While technology often creates products that in turn create problems, technology can also offer solutions to those problems.
Researchers may have recently found the first clear sign that a thinning ozone layer over Antarctica is beginning to heal, likely as a result of environmentally friendly legislation passed thirty years prior.
According to the scientists involved, in September 2015 the hole spanned four million square kilometers fewer than it did at the turn of the century. That accounts to a healed area of ozone about the size of India.
The hole’s shrinking status has been attributed to legislation that phased out ozone-destroying chemicals over the course of decades. The scientist’s study also reveals the surprisingly drastic effects of volcanoes, which substantially worsen the issue of climate change.
Holes in the ozone layer spell disaster for most forms of life on Earth; without a constant level of ozone to protect the Earth from the sun’s harmful ultraviolet radiation, the overall temperature of the Earth will rise and throw many ecosystems into wack. For humans in the short term, a reduced ozone layer means increased chances of skin cancer, cataract damage, and general harm to humans and the many environmental processes they rely on to continue with their preferred way of life.
The ozone’s replenishment today owes largely to the research of whistle-blowing scientists whose most important work was done in the 1980’s. That’s when British scientists noticed a dramatic thinning of ozone in the stratosphere 10 kilometers above Antarctica. Then in 1986, US-based researcher Susan Solomon demonstrated that the ozone was being destroyed by the presence of molecules containing chlorine and bromine that came from chlorofluorocarbons or CFCs. At the time, the gases were found in hairsprays, refrigerators, air conditioning units and many more commonly used products.
Antarctica was particularly at risk of ozone thinning because of the climate’s extreme cold and huge amounts of light. These factors contribute to the production of Polar Stratospheric Clouds that enable the chlorine chemistry that in turn destroys the ozone.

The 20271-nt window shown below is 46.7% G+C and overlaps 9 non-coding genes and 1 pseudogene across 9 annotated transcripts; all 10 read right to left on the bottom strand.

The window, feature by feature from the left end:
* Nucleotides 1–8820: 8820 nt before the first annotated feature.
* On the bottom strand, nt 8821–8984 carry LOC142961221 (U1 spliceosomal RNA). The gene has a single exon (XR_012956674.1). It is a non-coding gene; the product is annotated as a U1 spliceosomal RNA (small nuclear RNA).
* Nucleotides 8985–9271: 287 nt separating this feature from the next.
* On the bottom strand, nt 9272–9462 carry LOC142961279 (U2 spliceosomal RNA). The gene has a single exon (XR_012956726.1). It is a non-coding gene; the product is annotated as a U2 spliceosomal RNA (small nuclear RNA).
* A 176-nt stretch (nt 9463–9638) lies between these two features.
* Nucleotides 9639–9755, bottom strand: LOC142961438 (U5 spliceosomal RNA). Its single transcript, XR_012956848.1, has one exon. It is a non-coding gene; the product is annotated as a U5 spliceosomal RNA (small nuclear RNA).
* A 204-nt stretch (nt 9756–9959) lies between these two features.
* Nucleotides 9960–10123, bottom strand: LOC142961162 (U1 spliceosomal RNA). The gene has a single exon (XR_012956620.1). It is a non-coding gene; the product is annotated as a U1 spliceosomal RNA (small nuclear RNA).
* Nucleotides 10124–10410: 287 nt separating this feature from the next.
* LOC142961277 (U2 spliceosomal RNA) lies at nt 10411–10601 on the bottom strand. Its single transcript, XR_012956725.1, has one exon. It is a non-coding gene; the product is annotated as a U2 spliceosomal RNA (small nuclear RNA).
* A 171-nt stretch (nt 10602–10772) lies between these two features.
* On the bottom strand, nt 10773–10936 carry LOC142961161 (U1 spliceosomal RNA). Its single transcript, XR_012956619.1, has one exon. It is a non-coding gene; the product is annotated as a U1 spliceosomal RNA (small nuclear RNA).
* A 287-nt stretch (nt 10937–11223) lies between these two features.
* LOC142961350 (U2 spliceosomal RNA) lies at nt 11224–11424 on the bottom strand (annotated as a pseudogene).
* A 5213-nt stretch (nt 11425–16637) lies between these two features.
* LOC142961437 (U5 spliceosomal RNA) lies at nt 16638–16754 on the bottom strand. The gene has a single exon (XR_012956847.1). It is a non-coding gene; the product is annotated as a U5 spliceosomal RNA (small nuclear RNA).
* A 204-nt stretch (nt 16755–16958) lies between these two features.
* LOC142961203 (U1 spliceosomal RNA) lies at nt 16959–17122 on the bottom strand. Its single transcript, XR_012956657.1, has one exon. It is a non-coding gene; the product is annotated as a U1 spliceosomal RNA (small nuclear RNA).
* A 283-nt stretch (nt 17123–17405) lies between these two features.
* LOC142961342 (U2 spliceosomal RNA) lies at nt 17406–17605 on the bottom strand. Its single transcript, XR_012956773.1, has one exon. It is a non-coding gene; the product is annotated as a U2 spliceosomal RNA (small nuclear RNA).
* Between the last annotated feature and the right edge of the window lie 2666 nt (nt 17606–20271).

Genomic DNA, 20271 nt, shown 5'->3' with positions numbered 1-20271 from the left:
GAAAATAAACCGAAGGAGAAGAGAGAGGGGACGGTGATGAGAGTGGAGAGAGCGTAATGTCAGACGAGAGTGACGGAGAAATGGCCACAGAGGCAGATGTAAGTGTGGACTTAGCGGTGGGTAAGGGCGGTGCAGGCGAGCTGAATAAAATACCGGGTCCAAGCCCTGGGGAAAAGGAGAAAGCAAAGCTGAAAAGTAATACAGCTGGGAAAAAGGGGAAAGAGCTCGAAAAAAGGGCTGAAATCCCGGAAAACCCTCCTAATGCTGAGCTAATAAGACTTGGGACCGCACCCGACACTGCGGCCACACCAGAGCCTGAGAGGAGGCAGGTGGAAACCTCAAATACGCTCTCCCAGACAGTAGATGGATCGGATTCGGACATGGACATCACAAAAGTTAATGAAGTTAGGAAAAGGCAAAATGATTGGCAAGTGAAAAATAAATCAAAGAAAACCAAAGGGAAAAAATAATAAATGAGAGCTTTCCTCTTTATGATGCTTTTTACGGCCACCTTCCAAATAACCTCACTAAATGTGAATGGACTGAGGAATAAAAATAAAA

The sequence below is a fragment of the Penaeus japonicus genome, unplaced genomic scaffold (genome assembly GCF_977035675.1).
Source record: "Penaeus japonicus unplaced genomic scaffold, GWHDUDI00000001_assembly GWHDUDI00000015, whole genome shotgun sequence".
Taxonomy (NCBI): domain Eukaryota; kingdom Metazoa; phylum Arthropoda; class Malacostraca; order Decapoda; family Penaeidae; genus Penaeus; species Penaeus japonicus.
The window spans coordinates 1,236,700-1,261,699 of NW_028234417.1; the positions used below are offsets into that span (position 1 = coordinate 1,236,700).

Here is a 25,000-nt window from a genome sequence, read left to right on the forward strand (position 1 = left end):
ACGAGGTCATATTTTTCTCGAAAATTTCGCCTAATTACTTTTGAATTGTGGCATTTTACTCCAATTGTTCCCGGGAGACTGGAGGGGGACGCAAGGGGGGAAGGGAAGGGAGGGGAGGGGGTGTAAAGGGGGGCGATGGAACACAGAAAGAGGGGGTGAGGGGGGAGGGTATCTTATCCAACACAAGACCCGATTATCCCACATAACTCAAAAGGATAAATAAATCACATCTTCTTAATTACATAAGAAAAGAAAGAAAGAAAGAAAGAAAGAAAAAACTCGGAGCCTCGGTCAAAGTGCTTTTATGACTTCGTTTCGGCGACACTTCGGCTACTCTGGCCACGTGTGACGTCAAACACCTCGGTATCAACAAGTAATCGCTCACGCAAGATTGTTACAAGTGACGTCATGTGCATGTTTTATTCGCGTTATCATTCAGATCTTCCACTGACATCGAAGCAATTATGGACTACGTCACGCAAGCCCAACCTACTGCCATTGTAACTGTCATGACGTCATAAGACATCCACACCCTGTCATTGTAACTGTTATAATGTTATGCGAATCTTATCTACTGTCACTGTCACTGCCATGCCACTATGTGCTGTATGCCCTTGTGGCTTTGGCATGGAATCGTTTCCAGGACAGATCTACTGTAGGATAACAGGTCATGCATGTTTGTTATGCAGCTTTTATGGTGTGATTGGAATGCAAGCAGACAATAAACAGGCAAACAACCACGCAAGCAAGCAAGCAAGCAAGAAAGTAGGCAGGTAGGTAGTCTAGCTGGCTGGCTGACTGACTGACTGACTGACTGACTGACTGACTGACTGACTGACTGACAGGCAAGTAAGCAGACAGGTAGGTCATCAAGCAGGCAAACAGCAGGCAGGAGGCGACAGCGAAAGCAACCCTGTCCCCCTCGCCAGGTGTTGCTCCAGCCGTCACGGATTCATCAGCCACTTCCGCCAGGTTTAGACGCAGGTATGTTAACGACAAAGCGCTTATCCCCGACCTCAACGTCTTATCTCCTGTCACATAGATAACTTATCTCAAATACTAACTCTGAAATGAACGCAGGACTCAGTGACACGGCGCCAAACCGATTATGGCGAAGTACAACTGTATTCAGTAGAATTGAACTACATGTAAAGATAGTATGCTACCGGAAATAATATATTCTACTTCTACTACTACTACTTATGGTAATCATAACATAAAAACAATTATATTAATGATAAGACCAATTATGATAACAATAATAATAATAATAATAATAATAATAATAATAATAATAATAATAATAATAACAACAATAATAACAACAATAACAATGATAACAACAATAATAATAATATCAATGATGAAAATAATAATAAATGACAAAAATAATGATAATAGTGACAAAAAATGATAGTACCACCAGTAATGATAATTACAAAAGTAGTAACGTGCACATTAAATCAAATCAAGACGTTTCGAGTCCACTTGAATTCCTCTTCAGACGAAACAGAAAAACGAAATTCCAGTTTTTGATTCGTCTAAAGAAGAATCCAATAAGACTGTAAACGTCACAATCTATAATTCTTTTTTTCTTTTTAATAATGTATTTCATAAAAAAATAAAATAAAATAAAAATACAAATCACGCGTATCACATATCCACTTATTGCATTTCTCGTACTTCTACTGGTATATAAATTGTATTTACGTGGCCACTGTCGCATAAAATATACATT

Luckily for the future generations, the warnings derived from these discoveries were well-heeded by members of the Montreal Protocol in 1987. Since the signing of that treaty and the phasing out of CFC use, the situation in Antarctica has slowly begun to improve.
While several studies have revealed the declining influence of CFCs in the atmosphere, the researchers behind this newest study claim that their results constitute the “first fingerprints of healing” and that the ozone layer is actually growing.
Professor Susan Solomon and her colleagues, including researchers from the University of Leeds in the UK, have been carefully watching and researching the mount of ozone in the stratosphere between the years 2000 and 2015. Their data, which were collected in weather balloons, satellites and model simulations, demonstrated that the thinning of the ozone had declined by 4 million sq km over the 15-year stretch. They also were able to conclude that at least half of this shrinking could be attributed to the reduction in atmospheric chlorine.
“Even though we phased out the production of CFCs in all countries including India and China around the year 2000, there’s still a lot of chlorine left in the atmosphere,” warned Professor Solomon. “It has a lifetime of about 50-100 years, so it’s starting to slowly decay and the ozone will slowly recover… We don’t expect to see a complete recovery until about 2050 or 2060 but we are starting to see that in September the ozone hole is not as bad as it used to be.”